R.I.P. Joe Smith
It’s hard to find the words to sum up how important Joe Smith – who has left us at the age of 91 – is to Rhino, but that’s only because the legacy he leaves behind as the former head of Warner Brothers (from the ‘60s into the ‘70s) and Elektra (from the ‘70s into the ‘80s) and Capitol (from the ‘80s into the ‘90s) is so tremendous that it’s arguably said better with music than words.
Still, we’ll give it a shot.
First, though, we’ll offer up the opening lines of David Browne’s look back at Smith’s time with the Grateful Dead, since it gives you a very clear idea of why Smith was so revered around these parts:
“Music industry legend Joe Smith was, to say the least, a hands-on guy. He wrote the Grateful Dead a letter complaining about their work ethic. He sent the Eagles a rhyming dictionary so the extremely particular band could finally finish The Long Run. He also had to cope with Van Morrison’s temper, James Taylor’s intense shyness and all manner of artist tantrums.”
As you can see from those few names alone, Smith knew his music and knew his musicians, which made him invaluable at whatever label he might’ve been calling home at any point during his career. In addition, he was also someone who had a way with a zinger, a trait which led him to serve as a toastmaster, as was highlighted in a 1988 L.A. Times piece:
“Over the years, Smith’s biting humor has cut through the pomposity that characterizes most formal awards banquets. Among his classic zingers:
• Introducing Dick Asher, the president of PolyGram Records: ‘Before he got to PolyGram, he thought Bon Jovi was a red Italian wine.’
• Introducing Clive Davis, the egotistical president of Arista Records: ‘Let me read from Clive’s own personally drawn resume: ‘Clive was born in a manger in Bethlehem. . . .’’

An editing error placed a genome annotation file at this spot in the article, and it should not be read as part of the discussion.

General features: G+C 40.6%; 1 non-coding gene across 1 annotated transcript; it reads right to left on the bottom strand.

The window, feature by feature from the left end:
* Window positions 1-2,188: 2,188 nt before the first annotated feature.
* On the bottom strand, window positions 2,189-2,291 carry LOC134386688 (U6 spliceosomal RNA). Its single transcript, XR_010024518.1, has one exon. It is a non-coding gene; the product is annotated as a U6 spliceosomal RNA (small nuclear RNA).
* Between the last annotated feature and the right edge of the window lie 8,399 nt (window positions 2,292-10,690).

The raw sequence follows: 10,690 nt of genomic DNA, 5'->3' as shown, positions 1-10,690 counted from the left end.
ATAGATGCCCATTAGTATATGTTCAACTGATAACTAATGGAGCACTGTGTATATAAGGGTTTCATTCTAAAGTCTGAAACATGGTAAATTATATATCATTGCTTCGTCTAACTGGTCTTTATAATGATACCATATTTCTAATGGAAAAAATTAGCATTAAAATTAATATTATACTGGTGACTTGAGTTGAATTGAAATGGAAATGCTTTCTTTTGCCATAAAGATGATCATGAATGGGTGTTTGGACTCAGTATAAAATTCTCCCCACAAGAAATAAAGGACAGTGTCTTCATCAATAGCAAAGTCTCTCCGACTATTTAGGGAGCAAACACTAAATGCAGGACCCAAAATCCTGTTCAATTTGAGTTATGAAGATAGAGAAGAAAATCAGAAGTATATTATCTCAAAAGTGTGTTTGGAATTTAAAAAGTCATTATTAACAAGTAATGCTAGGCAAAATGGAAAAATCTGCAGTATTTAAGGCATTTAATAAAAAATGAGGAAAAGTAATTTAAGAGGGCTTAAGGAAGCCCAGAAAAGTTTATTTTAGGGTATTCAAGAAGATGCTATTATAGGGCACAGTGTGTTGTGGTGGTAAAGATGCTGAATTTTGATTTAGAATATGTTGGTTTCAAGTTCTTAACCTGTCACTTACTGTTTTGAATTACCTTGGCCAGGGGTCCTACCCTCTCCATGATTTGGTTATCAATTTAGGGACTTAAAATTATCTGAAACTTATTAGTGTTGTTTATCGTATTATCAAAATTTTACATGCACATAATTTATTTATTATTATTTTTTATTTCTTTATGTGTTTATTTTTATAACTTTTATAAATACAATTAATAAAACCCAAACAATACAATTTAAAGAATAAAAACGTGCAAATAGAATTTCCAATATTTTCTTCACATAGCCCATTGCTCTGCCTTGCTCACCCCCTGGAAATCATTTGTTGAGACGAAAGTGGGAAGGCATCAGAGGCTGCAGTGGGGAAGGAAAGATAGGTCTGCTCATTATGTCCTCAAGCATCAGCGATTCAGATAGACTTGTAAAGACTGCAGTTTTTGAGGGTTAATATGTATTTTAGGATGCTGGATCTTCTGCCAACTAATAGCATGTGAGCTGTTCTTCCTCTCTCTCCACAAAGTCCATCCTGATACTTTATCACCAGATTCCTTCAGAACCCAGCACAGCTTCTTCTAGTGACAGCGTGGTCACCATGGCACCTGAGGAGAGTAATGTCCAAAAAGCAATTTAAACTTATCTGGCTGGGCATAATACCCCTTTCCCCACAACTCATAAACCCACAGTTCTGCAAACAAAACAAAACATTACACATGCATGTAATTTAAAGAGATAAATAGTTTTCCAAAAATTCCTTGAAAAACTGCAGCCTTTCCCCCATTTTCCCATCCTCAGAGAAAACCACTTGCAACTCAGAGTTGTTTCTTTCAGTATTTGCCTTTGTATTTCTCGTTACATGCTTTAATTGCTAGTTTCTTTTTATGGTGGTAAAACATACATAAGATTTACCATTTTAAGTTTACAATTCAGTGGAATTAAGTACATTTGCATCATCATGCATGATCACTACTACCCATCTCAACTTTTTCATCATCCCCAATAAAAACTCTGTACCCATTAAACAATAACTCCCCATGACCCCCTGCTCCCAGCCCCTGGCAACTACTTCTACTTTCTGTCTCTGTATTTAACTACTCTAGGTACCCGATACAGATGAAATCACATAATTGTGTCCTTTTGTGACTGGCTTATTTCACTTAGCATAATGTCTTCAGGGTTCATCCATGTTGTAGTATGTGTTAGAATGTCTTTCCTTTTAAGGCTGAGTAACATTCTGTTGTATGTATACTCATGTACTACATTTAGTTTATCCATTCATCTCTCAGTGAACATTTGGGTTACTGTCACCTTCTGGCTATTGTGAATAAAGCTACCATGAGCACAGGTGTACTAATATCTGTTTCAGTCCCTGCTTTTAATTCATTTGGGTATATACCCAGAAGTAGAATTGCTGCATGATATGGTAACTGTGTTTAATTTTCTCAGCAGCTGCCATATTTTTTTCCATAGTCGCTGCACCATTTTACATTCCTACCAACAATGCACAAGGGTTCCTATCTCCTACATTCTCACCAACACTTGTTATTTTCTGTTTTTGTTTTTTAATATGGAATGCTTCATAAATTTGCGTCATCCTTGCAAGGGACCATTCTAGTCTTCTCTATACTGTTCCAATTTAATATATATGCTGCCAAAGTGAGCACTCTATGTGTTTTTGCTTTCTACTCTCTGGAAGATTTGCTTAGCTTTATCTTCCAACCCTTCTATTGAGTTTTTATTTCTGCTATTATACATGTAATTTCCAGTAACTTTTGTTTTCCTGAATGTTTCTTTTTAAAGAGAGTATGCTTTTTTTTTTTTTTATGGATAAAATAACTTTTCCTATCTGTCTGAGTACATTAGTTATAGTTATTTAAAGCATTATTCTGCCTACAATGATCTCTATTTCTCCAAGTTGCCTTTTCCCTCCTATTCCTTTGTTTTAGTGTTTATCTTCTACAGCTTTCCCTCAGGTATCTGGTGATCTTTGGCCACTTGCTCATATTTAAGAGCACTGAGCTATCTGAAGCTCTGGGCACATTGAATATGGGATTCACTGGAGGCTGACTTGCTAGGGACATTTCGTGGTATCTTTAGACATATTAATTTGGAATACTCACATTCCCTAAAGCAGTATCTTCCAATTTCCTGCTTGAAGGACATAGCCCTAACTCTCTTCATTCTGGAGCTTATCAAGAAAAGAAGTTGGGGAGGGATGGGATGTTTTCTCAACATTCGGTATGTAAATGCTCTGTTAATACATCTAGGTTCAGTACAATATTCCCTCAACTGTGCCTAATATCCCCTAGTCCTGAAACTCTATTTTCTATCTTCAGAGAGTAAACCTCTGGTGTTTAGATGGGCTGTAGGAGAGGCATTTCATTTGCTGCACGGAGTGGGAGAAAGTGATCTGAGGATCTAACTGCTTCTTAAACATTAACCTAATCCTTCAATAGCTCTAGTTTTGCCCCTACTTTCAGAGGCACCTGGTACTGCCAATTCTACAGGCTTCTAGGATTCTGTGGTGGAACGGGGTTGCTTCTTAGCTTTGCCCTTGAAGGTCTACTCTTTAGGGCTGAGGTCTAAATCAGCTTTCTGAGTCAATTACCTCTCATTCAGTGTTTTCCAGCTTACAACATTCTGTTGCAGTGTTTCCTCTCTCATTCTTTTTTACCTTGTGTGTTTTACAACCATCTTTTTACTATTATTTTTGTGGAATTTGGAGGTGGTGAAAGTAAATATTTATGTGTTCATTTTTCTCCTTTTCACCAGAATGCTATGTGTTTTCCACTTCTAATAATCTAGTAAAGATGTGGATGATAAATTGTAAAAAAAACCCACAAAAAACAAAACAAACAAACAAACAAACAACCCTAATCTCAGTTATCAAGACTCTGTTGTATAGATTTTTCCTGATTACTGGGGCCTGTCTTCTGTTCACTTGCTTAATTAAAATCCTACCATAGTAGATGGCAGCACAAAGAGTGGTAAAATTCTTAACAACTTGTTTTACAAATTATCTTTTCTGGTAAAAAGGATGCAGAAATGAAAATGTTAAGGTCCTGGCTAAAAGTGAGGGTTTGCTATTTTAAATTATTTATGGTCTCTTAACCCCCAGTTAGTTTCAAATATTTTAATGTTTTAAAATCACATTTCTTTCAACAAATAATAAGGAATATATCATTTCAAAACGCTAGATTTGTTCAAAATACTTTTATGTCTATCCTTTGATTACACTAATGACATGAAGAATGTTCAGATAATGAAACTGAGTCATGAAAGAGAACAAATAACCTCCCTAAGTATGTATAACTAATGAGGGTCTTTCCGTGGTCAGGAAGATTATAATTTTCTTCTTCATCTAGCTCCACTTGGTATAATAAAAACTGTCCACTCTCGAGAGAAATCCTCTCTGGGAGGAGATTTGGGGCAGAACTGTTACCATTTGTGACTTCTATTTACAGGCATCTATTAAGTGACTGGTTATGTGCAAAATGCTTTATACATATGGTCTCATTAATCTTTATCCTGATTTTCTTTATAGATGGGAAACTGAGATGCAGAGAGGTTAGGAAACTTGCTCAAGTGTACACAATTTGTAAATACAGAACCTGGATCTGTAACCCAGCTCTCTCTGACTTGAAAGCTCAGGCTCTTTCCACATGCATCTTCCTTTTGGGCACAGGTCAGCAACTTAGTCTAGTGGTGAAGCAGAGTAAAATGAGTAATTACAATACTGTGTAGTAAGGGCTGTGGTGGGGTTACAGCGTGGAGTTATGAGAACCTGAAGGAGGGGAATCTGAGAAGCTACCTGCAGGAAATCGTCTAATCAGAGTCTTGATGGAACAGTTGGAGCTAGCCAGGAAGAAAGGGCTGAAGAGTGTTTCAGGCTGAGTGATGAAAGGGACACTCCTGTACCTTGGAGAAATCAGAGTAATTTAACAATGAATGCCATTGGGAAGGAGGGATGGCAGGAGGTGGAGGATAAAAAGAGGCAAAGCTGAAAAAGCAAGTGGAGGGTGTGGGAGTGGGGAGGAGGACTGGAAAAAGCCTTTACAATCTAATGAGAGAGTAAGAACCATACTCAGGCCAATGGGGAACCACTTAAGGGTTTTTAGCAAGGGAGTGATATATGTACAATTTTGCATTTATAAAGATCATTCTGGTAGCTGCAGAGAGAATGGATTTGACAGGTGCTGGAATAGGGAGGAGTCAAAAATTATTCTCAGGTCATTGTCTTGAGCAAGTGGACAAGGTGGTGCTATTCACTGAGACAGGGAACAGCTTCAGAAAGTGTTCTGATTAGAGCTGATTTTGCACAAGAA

• Scanning the dais of executives at a banquet in New York, he told the audience: ‘All of you would be safer in Central Park tonight than you are in the ballroom of the Hilton Hotel.’
“So who emceed Smith’s banquet? Who could possibly top Smith at his own game? The master of the insult, Don Rickles. As it turned out, Rickles went pretty easy on Smith, a friend for more than 20 years. Most of his material seemed to be straight out of his racy Las Vegas act, but the comedian did poke fun at Smith’s obsession with the Lakers. Smith has pricey seats for every Lakers home game, which prompted Rickles to say, “The Lakers won the basketball championship, and it only cost Joe $7,450,000 to be on TV and go, ‘Yeah Lakers.’ ”
[From a Rhino perspective, it’s probably also worth mentioning that Smith produced an album for Rickles that’s in our catalog: DON RICKLES SPEAKS!]
We’ve put together a play list to commemorate Smiths’ career in music, and while it only contains 30 songs, please look at the artists contained therein. There’s no question just how much impact Joe Smith had on music. No one’s LP, cassette, CD, or digital collection would be the same without him.
Rest in peace, Joe, and thanks for the music.